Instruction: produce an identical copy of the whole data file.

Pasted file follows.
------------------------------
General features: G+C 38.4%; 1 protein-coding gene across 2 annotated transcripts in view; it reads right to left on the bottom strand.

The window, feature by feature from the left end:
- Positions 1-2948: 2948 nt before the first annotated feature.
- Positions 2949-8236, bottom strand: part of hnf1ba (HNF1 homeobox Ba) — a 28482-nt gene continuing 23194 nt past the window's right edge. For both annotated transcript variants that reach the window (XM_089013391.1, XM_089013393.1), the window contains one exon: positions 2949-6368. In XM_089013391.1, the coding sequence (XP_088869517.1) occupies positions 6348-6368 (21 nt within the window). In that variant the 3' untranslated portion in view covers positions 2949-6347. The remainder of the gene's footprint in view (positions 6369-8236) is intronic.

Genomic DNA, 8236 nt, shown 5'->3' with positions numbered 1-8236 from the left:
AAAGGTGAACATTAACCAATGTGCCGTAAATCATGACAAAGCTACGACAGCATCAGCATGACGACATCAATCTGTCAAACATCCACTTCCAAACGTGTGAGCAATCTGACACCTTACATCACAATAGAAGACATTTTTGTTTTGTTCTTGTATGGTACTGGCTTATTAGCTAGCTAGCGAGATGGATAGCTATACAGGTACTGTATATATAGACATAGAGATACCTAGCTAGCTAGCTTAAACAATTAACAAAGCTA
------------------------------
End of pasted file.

General features: G+C 38.4%; 1 protein-coding gene across 2 annotated transcripts in view; it reads right to left on the bottom strand.

The window, feature by feature from the left end:
- Positions 1-2948: 2948 nt before the first annotated feature.
- Positions 2949-8236, bottom strand: part of hnf1ba (HNF1 homeobox Ba) — a 28482-nt gene continuing 23194 nt past the window's right edge. For both annotated transcript variants that reach the window (XM_089013391.1, XM_089013393.1), the window contains one exon: positions 2949-6368. In XM_089013391.1, the coding sequence (XP_088869517.1) occupies positions 6348-6368 (21 nt within the window). In that variant the 3' untranslated portion in view covers positions 2949-6347. The remainder of the gene's footprint in view (positions 6369-8236) is intronic.

Genomic DNA, 8236 nt, shown 5'->3' with positions numbered 1-8236 from the left:
AAAGGTGAACATTAACCAATGTGCCGTAAATCATGACAAAGCTACGACAGCATCAGCATGACGACATCAATCTGTCAAACATCCACTTCCAAACGTGTGAGCAATCTGACACCTTACATCACAATAGAAGACATTTTTGTTTTGTTCTTGTATGGTACTGGCTTATTAGCTAGCTAGCGAGATGGATAGCTATACAGGTACTGTATATATAGACATAGAGATACCTAGCTAGCTAGCTTAAACAATTAACAAAGCTA